For the U.S. government, the problems of unemployment, technology loss, lack of self-sufficiency in strategic goods, and deteriorating regional economies brought on by the decline of domestic manufacturing were by no means insignificant. In 1971, the year the United States first ran a trade deficit, President Richard Nixon’s Commission on International Trade and Investment Policy, known as the Williams Commission, issued a report in July calling for a “New Realism,” which portrayed the new American mindset: “As textiles, apparel, footwear, steel, electronics and automobiles penetrate our market, there is increasing pressure for the United States to impose import restrictions… …Our people are increasingly concerned that years of U.S. tariff cuts have not fully realized their value …… People are frustrated with our continued balance of payments deficit …… People are increasingly concerned that our government’s foreign economic policy is under-valuing our economic interests while over-valuing our foreign policy relations, and they fear that this policy is still influenced by the ‘Marshall Plan mentality’.” The Marshall Plan was a set of U.S. economic assistance to Europe after the end of World War II to defend against Soviet expansion, and was a manifestation of the openness of U.S. hegemony. Obviously, the Americans of the 1970s no longer had the same self-confidence and open-mindedness that they had at the end of World War II. The American system, as a system, was destroyed by the Americans themselves, but it never completely disappeared from the American mindset. On the contrary, since the 1970s, the United States has been waging trade wars, first against its allies and then against the emerging developing powers, and trying to revive its manufacturing industry, which is the foundation of the country.
Thus, one of the central problems in the world today is the instability contained in the U.S. hegemony itself. Opening up domestic markets, easing factor flows including technology, and maintaining a global free trade system are things that should be done by the hegemony of the world system, but one of the costs of this hegemony is the dismemberment of its own manufacturing system into sectors such as the military industry, which remains at home, and a large number of sectors and segments that have moved out of the country.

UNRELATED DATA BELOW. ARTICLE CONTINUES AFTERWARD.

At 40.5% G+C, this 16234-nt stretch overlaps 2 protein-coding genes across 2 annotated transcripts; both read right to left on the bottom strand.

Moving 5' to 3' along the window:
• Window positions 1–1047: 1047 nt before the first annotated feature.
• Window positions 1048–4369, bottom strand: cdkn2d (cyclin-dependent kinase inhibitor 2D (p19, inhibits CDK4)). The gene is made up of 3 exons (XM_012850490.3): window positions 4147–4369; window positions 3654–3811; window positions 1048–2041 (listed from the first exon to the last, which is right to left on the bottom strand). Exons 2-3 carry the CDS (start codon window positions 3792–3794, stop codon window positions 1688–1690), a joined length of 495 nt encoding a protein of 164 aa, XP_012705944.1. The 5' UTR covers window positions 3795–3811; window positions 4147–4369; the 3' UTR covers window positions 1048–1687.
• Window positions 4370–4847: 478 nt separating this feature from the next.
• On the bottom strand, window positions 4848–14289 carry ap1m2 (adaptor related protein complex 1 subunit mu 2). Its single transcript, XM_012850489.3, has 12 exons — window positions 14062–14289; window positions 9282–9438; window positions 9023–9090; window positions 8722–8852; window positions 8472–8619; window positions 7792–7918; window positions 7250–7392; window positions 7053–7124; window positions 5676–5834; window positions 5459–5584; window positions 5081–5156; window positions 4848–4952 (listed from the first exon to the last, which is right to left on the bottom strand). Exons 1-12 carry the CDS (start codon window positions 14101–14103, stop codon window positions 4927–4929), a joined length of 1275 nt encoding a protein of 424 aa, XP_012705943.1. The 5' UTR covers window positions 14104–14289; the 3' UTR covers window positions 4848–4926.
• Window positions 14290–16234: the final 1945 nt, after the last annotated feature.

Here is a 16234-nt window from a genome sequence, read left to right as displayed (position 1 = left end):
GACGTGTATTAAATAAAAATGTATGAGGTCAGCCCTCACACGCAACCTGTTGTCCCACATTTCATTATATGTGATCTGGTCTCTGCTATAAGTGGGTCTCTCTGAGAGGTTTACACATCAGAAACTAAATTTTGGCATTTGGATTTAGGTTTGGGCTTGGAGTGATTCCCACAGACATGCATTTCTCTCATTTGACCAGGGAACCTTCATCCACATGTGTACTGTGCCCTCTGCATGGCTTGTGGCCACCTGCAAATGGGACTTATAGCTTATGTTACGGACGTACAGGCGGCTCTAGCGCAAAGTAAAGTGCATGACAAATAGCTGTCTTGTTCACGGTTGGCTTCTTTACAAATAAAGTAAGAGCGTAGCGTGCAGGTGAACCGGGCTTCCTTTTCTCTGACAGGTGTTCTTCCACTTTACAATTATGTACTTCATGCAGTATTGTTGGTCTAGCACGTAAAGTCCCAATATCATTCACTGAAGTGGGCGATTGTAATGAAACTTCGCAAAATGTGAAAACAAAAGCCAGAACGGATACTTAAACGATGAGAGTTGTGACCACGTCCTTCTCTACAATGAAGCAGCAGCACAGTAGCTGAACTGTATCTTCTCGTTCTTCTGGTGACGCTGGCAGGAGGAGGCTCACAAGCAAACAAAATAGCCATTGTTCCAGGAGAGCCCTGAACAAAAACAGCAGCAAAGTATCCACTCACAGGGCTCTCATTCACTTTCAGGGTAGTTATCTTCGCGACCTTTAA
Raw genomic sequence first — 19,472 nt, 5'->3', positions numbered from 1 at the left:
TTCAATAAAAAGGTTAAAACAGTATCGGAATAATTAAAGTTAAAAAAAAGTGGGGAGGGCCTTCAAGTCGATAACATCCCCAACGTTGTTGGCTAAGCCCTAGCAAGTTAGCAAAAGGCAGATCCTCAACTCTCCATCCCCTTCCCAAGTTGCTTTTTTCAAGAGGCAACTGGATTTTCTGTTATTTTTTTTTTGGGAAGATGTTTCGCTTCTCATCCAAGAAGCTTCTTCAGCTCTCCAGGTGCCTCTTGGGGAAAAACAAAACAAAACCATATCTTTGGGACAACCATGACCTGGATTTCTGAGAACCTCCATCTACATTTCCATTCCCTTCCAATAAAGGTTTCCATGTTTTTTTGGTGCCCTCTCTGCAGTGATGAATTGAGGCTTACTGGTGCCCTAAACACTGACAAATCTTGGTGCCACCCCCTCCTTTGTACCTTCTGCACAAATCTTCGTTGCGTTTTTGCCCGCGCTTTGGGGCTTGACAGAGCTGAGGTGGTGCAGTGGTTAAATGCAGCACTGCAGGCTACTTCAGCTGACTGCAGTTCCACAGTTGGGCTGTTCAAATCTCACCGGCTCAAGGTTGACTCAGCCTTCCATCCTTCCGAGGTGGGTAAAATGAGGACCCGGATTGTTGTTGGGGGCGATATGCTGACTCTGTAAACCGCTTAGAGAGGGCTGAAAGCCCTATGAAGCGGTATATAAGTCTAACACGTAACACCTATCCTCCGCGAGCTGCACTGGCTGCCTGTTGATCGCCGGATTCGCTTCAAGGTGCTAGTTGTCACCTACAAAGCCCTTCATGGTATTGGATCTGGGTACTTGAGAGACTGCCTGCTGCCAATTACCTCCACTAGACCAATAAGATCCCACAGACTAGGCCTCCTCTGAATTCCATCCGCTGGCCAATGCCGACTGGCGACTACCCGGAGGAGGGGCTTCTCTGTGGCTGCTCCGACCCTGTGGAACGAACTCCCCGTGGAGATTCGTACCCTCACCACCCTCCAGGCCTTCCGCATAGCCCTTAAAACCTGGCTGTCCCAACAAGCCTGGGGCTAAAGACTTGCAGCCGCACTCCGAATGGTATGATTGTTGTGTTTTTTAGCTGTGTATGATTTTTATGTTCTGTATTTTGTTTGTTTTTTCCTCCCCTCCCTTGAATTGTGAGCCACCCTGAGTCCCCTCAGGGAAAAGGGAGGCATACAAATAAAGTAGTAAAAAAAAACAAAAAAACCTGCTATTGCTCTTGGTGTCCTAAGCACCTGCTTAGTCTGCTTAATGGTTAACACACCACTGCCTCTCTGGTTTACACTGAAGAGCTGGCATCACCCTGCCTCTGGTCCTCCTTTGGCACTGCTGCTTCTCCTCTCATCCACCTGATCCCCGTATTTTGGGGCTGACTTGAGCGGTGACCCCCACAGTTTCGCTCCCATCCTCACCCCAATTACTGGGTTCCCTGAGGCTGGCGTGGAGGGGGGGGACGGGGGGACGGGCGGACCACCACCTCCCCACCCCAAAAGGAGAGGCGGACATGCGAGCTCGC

But doesn’t military production require equipment and materials from basic manufacturing industries such as machine tools and steel? After the basic manufacturing industry is hollowed out, assuming a new great power war breaks out, will the United States still be able to mobilize industry as effectively as it did in World War II? These are the questions that no American ruler can avoid.
As a result, the United States is not willing to bear the due cost of its hegemony, and even keeps trying to recast its manufacturing empire in some 19th century way, which leads to an inherent instability in the world system created by this hegemony. This instability and the risks it generates are something that should not be avoided or underestimated by the great powers that the United States sees as competitors.
This article originally appeared on pages 120-130 in Culture, 2022, No. 1, and was originally titled “The American System: The Emergence and Fragmentation of a Manufacturing Empire. Individuals are welcome to share it, and media reprints should contact this public website.